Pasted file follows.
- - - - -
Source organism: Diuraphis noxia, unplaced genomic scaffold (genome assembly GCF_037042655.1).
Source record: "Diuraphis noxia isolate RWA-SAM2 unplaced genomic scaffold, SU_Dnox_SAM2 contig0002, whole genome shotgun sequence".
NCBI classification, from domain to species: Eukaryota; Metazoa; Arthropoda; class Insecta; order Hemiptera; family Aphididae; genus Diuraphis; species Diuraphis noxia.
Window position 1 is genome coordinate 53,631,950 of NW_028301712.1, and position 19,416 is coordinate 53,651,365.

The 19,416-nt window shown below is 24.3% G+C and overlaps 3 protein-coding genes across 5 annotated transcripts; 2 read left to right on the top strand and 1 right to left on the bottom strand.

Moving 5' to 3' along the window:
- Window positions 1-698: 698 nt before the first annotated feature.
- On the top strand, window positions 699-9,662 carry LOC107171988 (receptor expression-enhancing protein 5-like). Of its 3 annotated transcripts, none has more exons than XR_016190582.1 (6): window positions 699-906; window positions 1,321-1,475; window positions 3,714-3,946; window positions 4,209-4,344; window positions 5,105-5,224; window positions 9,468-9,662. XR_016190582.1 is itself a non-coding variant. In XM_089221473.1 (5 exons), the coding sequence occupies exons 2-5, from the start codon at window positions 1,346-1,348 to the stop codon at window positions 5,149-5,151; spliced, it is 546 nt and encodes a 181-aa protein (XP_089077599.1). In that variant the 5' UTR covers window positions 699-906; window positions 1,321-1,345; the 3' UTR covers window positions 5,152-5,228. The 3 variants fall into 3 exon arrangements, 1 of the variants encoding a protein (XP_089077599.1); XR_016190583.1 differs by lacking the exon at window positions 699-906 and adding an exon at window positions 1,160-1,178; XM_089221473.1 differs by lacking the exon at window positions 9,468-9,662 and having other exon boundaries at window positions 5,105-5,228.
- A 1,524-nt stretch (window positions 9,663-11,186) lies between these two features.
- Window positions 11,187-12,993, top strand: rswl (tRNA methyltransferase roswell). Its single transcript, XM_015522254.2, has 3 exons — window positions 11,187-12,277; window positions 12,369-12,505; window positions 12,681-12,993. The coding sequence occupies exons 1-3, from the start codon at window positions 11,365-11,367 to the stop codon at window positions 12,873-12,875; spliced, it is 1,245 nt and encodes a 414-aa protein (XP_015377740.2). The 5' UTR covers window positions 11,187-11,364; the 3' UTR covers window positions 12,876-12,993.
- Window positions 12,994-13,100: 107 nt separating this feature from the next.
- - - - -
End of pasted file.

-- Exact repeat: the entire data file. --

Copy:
Source organism: Diuraphis noxia, unplaced genomic scaffold (genome assembly GCF_037042655.1).
Source record: "Diuraphis noxia isolate RWA-SAM2 unplaced genomic scaffold, SU_Dnox_SAM2 contig0002, whole genome shotgun sequence".
NCBI classification, from domain to species: Eukaryota; Metazoa; Arthropoda; class Insecta; order Hemiptera; family Aphididae; genus Diuraphis; species Diuraphis noxia.
Window position 1 is genome coordinate 53,631,950 of NW_028301712.1, and position 19,416 is coordinate 53,651,365.

The 19,416-nt window shown below is 24.3% G+C and overlaps 3 protein-coding genes across 5 annotated transcripts; 2 read left to right on the top strand and 1 right to left on the bottom strand.

Moving 5' to 3' along the window:
- Window positions 1-698: 698 nt before the first annotated feature.
- On the top strand, window positions 699-9,662 carry LOC107171988 (receptor expression-enhancing protein 5-like). Of its 3 annotated transcripts, none has more exons than XR_016190582.1 (6): window positions 699-906; window positions 1,321-1,475; window positions 3,714-3,946; window positions 4,209-4,344; window positions 5,105-5,224; window positions 9,468-9,662. XR_016190582.1 is itself a non-coding variant. In XM_089221473.1 (5 exons), the coding sequence occupies exons 2-5, from the start codon at window positions 1,346-1,348 to the stop codon at window positions 5,149-5,151; spliced, it is 546 nt and encodes a 181-aa protein (XP_089077599.1). In that variant the 5' UTR covers window positions 699-906; window positions 1,321-1,345; the 3' UTR covers window positions 5,152-5,228. The 3 variants fall into 3 exon arrangements, 1 of the variants encoding a protein (XP_089077599.1); XR_016190583.1 differs by lacking the exon at window positions 699-906 and adding an exon at window positions 1,160-1,178; XM_089221473.1 differs by lacking the exon at window positions 9,468-9,662 and having other exon boundaries at window positions 5,105-5,228.
- A 1,524-nt stretch (window positions 9,663-11,186) lies between these two features.
- Window positions 11,187-12,993, top strand: rswl (tRNA methyltransferase roswell). Its single transcript, XM_015522254.2, has 3 exons — window positions 11,187-12,277; window positions 12,369-12,505; window positions 12,681-12,993. The coding sequence occupies exons 1-3, from the start codon at window positions 11,365-11,367 to the stop codon at window positions 12,873-12,875; spliced, it is 1,245 nt and encodes a 414-aa protein (XP_015377740.2). The 5' UTR covers window positions 11,187-11,364; the 3' UTR covers window positions 12,876-12,993.
- Window positions 12,994-13,100: 107 nt separating this feature from the next.